[Related: Avs’ MacKinnon belongs in NHL’s best conversation]

4. Morgan Rielly, Toronto Maple Leafs — Yes, there is a Maple Leafs player in the top-four. No, it is not the player you thought it would be. The Maple Leafs defense is a giant question mark and there is reason to doubt whether it is good enough as currently constructed to be a championship team this season. But Rielly has been awesome and, so far, been able to do something that almost no one else on his team has been able to do: Carry play at even-strength.

He is one of the few players on the Toronto roster that is keeping his head above water when it comes to shot attempts and scoring chances at 5-on-5, and when he is not on the ice there is a slight difference in the team’s performance versus when he is on. With him they are a positive shot attempt team, positive scoring chance differential team, and outscored their opponents by a 12-7 margin. Without him they fall into the red in all shot and scoring chance metrics and have been outscored by a 9-13 margin.

Oh, and he also has 14 points in nine games and is off to one of the best starts offensively for a defenseman in league history.

5. Auston Matthews, Toronto Maple Leafs — Look, Matthews is great. He is one of the best players in the league and on a path toward superstardom, if he is not already there.

He is everything he was advertised to be in his draft year, if not more.

But Matthews, like the rest of the Maple Leafs team around, is still very much a work in progress.

He is not scoring 50-in-50. He is probably not even scoring 50 at all this season (and there is nothing wrong with that!) and for as great as his start has been, if I am looking at who has been the best player so far this season, and I am looking at players with nearly identical overall production and performance, I am going to give the slight edge to the players (McDavid and MacKinnon) that have carried the play at even-strength.

Power play goals count just as much as 5-on-5 goals and there is something to be said for starting the season with 10 goals in nine games (it was actually 10 goals in six games) and 16 total points.

None of this is to say that the Maple Leafs’ power play isn’t valuable. It is. It absolutely is. It is one of the most dominant five-man units in the league and it can carry the team for a long time during a season.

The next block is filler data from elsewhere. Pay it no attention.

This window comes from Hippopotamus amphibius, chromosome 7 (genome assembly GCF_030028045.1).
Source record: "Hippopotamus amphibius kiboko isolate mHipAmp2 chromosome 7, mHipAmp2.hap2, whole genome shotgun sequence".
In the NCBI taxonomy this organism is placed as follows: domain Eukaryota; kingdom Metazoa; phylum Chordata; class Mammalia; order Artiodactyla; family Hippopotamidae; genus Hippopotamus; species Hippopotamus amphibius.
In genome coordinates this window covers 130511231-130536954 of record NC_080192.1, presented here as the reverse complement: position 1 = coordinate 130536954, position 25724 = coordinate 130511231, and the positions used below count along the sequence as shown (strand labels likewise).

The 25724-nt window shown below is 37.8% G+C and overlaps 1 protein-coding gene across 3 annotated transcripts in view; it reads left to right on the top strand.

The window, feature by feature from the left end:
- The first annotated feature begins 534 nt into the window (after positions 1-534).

But eventually if you are going to be a Stanley Cup team you have to also do that when you don’t have a man advantage. Matthews and the Maple Leafs are not quite there. Yet.

The rest of the best

6. Evgeny Kuznetsov, Washington Capitals — He cooled off a bit from where he was in the first three games, but Kuznetsov still has at least two points in four of his first seven games and is picking right back up where he left off in the playoffs when he was a key cog in the Capitals’ run to the Stanley Cup. He is a remarkable talent and over the past two years has been putting it all together to become one of the league’s best players.

7. David Pastrnak, Boston Bruins — The Bruins’ top line is as good as you are going to find in the NHL and it is almost impossible to separate the performances of Patrice Bergeron, Brad Marchand, and Pastrnak. Individually they are all great, and when put together they become an unstoppable three-headed monster that can carry the Bruins every single night. Two of the three (Bergeron and Pastrnak) already have a hat trick this season, and the one that doesn’t (Marchand) already has two three-point games, including a four-point effort. Who has been the best so far? Pick one out of a hat if you want, but I think I have to go with Pastrnak to stand out above the rest, just because he is literally averaging a goal-per-game entering play on Monday and has scored some of the most beautiful goals in the league.

8. Sebastian Aho, Carolina Hurricanes — A model of consistency so far for the Hurricanes. Aho has recorded at least one point in every game the team has played through the first eight games, including three multi-point games. He is still only 21 years old and is well on his way to becoming a star for a Hurricanes team that is finally — maybe? — becoming the team everyone has thought it could be for the past five years.

9. Johnny Gaudreau, Calgary Flames — Gaudreau is not only one of the best offensive players in the world, he is a one-man highlight reel nearly every single night. He put on an especially good show at Madison Square Garden on Sunday night in a win over the New York Rangers.

10. Evgeni Malkin, Pittsburgh Penguins — Malkin’s season has been weird so far. The point production is better than everyone in the league (he is literally averaging two points per game) and is exactly where you expect Malkin to be. But he hasn’t always looked great so far or seemed as dominant as he can be. He has been really good; but he has another level to get to.

11. Alex Ovechkin, Washington Capitals — Like Malkin, I don’t think he has been at his best yet, but the production is still there. Which is scary to think about. He has some challengers for the goal-scoring crown but don’t be surprised if he ends up at the top of the list once again. That one-timer on the power play is still there, and no one can stop it.

12. Alex DeBrincat, Chicago Blackhawks — Like Gaudreau, the lesson with DeBrincat is that if you are an NHL general manager or a head scout and sitting at your draft table on draft weekend, and you find an obscenely skilled, undersized forward that has shown an ability to score goals and put up points, you should probably take that player.

[Related: Alex DeBrincat is Blackhawks’ next rising star]